This guide for coping with stress will help you clear your mind and channel your inner zen so that you can conquer any task and lead a happier, more carefree life.
In the middle of the winter, we often feel down and stressed out because of the gloomy weather and the enormous amount of work that seems to pervade our lives on a daily basis. We’re sure you’ve heard it many times before, but we’ll say it again: being in a constant state of feeling stressed out is dangerous, not only for your mind, but also for your body. If left unchecked, it can have detrimental long-term effects on your overall health and quality of life and can lead to fatigue, anxiety, irritability, heart disease, high blood pressure, and obesity. Chronic stress elevates your levels of cortisol, which can impair your cognitive performance, and it also affects your thyroid function, immune system, and digestive/reproductive systems. It is imperative, therefore, that you learn to cope with and lessen your stress to avoid these serious mental and physical symptoms. We’ve compiled some easy ways that you can face stress head-on and stop its control over your mind and body.
Map out your day. When you get hyper-focused on the number of tasks your friends, family, boss, and coworkers demand of you, it takes a toll on your motivation and the quality of work you produce. How can you effectively manage your daily tasks, without letting the stress that comes from thinking about how much you have to do take over your whole life?
Start by making a plan that you can use as a map for your entire day. One of the main reasons we get stressed is because we see every task we have to do as one and, when we think about it this way, completing them all starts to seem impossible. Looking at the forest instead of the individual trees will make you feel overwhelmed and helpless, which in turn will amplify your experience of stress. A productivity journal or a detailed planner will allow you to set aside time for every task (just make sure you actually follow it!). Set aside an hour or two each day to focus on the small stuff like emails, grocery lists, phone calls, etc., and plan for meetings, your commute, and some down time at the end of the day when you can turn on Netflix and relax. Doing this will help ease your stress because you’ll know that you have made time for everything that needs to be done.
Treat your body right. No matter how much you have going on, sleep is arguably the most important thing you can do to help your body alleviate stress. It can be a vicious cycle, though, because many people find it difficult to fall asleep because they are stressed, and they cannot manage their stress partly because they are sleep deprived.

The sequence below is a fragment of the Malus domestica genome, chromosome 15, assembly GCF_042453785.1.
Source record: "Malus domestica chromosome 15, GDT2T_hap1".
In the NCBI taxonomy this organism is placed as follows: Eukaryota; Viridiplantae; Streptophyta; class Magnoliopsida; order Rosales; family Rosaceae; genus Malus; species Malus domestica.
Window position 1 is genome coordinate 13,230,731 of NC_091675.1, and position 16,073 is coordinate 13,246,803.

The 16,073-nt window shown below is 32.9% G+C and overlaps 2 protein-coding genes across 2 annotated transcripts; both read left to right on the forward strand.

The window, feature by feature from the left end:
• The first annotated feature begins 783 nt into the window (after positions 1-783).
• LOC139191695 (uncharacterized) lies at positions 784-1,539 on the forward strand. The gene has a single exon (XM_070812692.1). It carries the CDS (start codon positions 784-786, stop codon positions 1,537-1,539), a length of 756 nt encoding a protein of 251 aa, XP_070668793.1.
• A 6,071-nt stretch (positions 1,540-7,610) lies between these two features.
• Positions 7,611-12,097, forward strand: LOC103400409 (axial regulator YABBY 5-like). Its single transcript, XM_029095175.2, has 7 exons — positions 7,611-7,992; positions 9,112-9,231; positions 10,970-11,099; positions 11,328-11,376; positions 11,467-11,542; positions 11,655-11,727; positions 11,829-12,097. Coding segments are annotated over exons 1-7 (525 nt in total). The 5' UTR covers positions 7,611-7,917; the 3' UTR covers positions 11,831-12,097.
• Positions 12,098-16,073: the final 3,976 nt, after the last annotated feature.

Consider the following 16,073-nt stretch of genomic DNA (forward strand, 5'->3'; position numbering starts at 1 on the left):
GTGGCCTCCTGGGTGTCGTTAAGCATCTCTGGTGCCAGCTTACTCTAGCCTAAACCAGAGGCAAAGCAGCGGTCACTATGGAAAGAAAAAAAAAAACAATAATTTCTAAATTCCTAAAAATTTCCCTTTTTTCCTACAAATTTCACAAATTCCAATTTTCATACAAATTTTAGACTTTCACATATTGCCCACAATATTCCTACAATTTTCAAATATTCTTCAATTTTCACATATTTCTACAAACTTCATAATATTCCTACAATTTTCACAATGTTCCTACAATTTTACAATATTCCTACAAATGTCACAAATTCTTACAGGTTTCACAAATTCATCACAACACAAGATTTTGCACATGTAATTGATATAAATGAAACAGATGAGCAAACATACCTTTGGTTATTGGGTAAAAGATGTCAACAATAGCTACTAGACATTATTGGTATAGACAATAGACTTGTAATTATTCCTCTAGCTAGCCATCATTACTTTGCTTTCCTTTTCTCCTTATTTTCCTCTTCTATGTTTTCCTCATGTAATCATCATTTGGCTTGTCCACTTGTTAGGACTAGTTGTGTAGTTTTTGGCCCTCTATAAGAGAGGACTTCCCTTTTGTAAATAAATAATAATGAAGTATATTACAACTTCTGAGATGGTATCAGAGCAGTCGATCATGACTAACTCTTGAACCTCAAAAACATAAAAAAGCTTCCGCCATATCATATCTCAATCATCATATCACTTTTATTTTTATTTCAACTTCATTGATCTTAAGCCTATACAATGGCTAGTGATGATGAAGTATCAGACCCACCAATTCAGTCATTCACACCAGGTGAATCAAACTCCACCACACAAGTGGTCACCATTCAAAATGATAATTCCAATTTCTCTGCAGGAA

At night, your cortisol levels should fall as your body prepares for sleep, but if you are constantly stressed out, then your cortisol will remain elevated and block your release of melatonin, which helps regulate your sleep cycles. If you find yourself lying in bed for hours thinking about all the things that need to be finished at work, having anxiety about money or your relationship, or focusing on something other than resting, this can seriously affect your productivity, focus, health, and mind the next day. To help you fall asleep and turn your mind off, schedule some down-time before bed to read a book, do some yoga, or cuddle on the couch with your significant other. Taking a melatonin supplement, or eating foods like cherries, corn, rice, walnuts, or sunflower seeds, will also help you fall asleep as soon as you hit the pillow. Aim for 7-8 hours so that you rest your mind and body to take on the tasks of the next day.
It’s also vital to fuel your body properly. Working for hours on end and forgetting to eat, or eating the wrong things simply because they are convenient, will not help you in the long-term. There are many foods you can eat to lower your cortisol levels, such as dark chocolate, bananas, green tea, foods rich in omega-3s (like salmon), and foods with a lot of vitamin C (like oranges and bell peppers). Choosing the proper food will help you fight stress on a physiological level, which in turn will make your ability to combat it on a psychological level much easier.
Finally, try to exercise as much as you can. Often times, the gym is the last thing you think you have time for, but physical activity will improve your hormone responses and release dopamine and serotonin, which will help mitigate stress. Although exercising releases cortisol, over time the more you exercise, the less cortisol will be released, which in turn helps your body deal with psychological and physical stress throughout the day. If you don’t have time for the gym, try to be active in other ways, like walking to work, going for a short walk on your lunch break, or taking the stairs rather than the elevator. This will have a tremendous impact on your ability to physically and psychologically battle everyday stressors.
Set Aside Some Time For Yourself. When the weekend comes, use Saturday to get yourself ready for the week ahead. This includes all your chores, errands, meal prep, and anything else you know you won’t have time to do later. This will eliminate extra tasks that can contribute to your stress when Monday rolls around. At the end of every week, it is also important to make sure you take some time out for yourself. After all, they don’t call it Sunday Funday for nothing, right? Make Sunday your free day to do anything you want. Lie on the couch for hours, see a movie, explore a place in your city, or go to a vineyard for a wine tasting. The options are endless. Having a day when you can turn your mind off and relax will set you straight for Monday and prepare you for the week ahead. Everyone needs a little bit of downtime and, with enough sleep, the right food, and a flawless plan, you’ll be able to take on anything.